Florida Panthers

It’s Florida Panthers day at PHT


Throughout the month of August, PHT will be dedicating a day to all 30 NHL clubs. Today’s team? The Florida Panthers.

For the third season in a row, the Florida Panthers fell short of the playoffs.

This time around, there were signs of moderate progress, as they finished 10th overall in the East with a 38-28-15 record (91 points). Final wild card team Pittsburgh finished seven points ahead of them, so there’s still work to do.

For especially jaded fans, this may sound like a broken record, yet the team’s extreme mix of potential and experience could make for intriguing results.

At one end, you have veteran star power with Jaromir Jagr and Roberto Luongo. They even have Brian Campbell for one more year, as his oft-cited $7.14 million cap hit will expire after 2015-16.

On the other end, a bountiful crop of young players earned from all these years of underwhelming play.

Aaron Ekblad won the 2015 Calder Trophy, while this year’s first-rounder Lawson Crouse may also make an immediate impact. Nick Bjugstad, Aleksander Barkov and Jonathan Huberdeau are all showing varying degrees of promise. Bjugstad’s the oldest of these young players, and he’s just 23.

Expectations should climb in Gerard Gallant’s second season as head coach, at least from those who are paying attention to a team that frequently slips under the radar.

Off-season recap

For the most part, the Panthers stayed idle in free agency, either letting veterans walk (Tomas Kopecky) or shoving them out the door (Brad Boyes). Perhaps re-signing Jagr constitutes their “big splash,” then?

They did make one eyebrow-raising move in adding Marc Savard’s contract in a deal that sent Jimmy Hayes to the Boston Bruins for Reilly Smith.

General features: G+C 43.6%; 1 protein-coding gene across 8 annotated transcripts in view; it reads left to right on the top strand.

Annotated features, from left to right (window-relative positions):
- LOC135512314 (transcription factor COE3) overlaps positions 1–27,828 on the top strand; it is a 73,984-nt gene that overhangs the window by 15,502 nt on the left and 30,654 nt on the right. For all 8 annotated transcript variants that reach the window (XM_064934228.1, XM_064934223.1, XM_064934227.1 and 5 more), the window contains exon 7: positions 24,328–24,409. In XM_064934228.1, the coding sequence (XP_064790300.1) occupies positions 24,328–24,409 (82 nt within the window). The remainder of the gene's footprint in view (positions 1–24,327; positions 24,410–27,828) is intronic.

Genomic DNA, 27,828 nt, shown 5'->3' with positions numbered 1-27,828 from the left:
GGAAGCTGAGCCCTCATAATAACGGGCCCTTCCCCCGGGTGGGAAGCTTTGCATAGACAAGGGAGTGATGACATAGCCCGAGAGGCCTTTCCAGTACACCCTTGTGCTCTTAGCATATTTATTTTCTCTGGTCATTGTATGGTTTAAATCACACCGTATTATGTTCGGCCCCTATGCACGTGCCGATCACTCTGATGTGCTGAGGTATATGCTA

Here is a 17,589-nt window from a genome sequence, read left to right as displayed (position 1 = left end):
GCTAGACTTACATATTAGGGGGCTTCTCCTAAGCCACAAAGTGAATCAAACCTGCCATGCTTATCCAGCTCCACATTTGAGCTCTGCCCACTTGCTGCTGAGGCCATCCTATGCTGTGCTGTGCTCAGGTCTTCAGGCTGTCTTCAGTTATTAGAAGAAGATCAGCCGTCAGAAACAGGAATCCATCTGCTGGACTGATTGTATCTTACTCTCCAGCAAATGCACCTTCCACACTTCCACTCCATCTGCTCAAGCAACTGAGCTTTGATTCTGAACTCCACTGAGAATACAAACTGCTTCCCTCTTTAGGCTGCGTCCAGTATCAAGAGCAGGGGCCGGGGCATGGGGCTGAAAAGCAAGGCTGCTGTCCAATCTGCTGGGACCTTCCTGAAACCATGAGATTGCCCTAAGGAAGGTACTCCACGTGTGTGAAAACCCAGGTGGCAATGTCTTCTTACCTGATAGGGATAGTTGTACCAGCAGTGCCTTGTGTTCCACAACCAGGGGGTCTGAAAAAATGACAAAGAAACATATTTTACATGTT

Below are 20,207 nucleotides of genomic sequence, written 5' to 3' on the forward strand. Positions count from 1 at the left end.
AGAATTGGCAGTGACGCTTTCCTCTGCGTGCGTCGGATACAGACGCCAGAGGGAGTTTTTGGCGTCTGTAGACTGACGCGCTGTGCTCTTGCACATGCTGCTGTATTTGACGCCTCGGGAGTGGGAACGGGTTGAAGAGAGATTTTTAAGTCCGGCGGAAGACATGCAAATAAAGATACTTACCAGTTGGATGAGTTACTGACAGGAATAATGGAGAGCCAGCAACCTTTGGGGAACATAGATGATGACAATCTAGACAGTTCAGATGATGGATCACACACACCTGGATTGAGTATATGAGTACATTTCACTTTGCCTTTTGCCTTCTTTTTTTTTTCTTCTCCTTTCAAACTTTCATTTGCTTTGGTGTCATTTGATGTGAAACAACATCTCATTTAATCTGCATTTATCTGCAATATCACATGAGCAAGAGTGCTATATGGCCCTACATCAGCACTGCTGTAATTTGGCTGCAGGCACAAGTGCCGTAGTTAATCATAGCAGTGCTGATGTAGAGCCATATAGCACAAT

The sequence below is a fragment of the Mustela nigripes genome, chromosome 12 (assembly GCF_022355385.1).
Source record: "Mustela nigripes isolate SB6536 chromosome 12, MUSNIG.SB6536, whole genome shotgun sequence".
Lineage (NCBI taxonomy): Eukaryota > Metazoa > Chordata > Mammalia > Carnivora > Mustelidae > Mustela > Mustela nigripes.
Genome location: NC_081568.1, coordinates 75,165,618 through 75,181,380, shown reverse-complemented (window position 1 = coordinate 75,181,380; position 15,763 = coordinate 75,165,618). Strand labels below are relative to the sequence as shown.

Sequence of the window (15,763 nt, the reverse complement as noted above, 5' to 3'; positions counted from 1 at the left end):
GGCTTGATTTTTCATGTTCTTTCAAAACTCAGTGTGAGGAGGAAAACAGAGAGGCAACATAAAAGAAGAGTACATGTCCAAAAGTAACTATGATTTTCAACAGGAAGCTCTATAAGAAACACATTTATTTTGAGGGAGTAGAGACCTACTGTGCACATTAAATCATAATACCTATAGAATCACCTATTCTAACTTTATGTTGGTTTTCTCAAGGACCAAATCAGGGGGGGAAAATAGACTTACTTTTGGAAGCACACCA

Florida seems content with letting its young players continue to grow alongside Jagr and Luongo.

Andrew Ladd reminds us: ALS Ice Bucket Challenge is back

Last summer, the ALS Ice Bucket Challenge generated a ton of donations – and almost ubiquitous videos, sometimes ones that were very ambitious – for charity.

Winnipeg Jets forward Andrew Ladd tweeted his submission along with the hashtag #EveryAugustUntilACure on Tuesday, reminding hockey fans that the drive is going again in 2015.

He challenged Jonathan Toews, teammate Adam Lowry and TV personality Cabbie Richards to continue the icy promotion in his tweet and clip:

Hey, we can let the your/you’re thing slide just this once, Laddie.

As a bonus, here are a few memorable Ice Bucket Challenge entries from last summer.

Apparently Jonathan Toews already did one, does that exempt him from Ladd’s challenge?

To little surprise, Roberto Luongo’s submission brought some laughs:

Ryan Kesler did his part:

P.K. Subban would take the NHL-version cake:

… If it weren’t for BizNasty:

Yeah, it will require a bucket of creativity to top 2014.

Oilers deemed to have best group of prospects; Penguins worst